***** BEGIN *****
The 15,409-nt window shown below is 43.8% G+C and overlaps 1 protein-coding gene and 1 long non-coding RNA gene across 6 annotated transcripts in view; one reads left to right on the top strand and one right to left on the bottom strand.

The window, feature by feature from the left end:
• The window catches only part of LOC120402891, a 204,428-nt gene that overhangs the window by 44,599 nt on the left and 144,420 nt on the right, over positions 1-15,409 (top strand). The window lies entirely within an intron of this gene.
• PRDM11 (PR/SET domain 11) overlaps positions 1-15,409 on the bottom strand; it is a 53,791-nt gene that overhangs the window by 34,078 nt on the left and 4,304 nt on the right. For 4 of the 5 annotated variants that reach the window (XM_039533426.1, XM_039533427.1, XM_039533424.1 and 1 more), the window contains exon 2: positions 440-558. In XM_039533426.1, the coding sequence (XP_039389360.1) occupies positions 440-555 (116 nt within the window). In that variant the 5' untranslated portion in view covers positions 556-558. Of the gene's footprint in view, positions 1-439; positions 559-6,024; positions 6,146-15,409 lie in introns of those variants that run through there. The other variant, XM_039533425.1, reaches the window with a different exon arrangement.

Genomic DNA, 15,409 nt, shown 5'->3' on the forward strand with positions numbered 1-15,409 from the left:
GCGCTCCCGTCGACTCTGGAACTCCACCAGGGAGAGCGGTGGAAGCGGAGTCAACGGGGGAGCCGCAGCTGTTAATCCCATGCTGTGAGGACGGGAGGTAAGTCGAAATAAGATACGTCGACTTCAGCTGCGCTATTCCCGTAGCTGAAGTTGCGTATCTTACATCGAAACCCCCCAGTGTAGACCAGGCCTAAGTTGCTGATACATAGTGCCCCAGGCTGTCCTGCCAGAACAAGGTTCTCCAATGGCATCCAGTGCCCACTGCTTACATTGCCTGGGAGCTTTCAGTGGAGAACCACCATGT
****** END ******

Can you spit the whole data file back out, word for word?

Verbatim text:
The 15,409-nt window shown below is 43.8% G+C and overlaps 1 protein-coding gene and 1 long non-coding RNA gene across 6 annotated transcripts in view; one reads left to right on the top strand and one right to left on the bottom strand.

The window, feature by feature from the left end:
• The window catches only part of LOC120402891, a 204,428-nt gene that overhangs the window by 44,599 nt on the left and 144,420 nt on the right, over positions 1-15,409 (top strand). The window lies entirely within an intron of this gene.
• PRDM11 (PR/SET domain 11) overlaps positions 1-15,409 on the bottom strand; it is a 53,791-nt gene that overhangs the window by 34,078 nt on the left and 4,304 nt on the right. For 4 of the 5 annotated variants that reach the window (XM_039533426.1, XM_039533427.1, XM_039533424.1 and 1 more), the window contains exon 2: positions 440-558. In XM_039533426.1, the coding sequence (XP_039389360.1) occupies positions 440-555 (116 nt within the window). In that variant the 5' untranslated portion in view covers positions 556-558. Of the gene's footprint in view, positions 1-439; positions 559-6,024; positions 6,146-15,409 lie in introns of those variants that run through there. The other variant, XM_039533425.1, reaches the window with a different exon arrangement.

Genomic DNA, 15,409 nt, shown 5'->3' on the forward strand with positions numbered 1-15,409 from the left:
GCGCTCCCGTCGACTCTGGAACTCCACCAGGGAGAGCGGTGGAAGCGGAGTCAACGGGGGAGCCGCAGCTGTTAATCCCATGCTGTGAGGACGGGAGGTAAGTCGAAATAAGATACGTCGACTTCAGCTGCGCTATTCCCGTAGCTGAAGTTGCGTATCTTACATCGAAACCCCCCAGTGTAGACCAGGCCTAAGTTGCTGATACATAGTGCCCCAGGCTGTCCTGCCAGAACAAGGTTCTCCAATGGCATCCAGTGCCCACTGCTTACATTGCCTGGGAGCTTTCAGTGGAGAACCACCATGT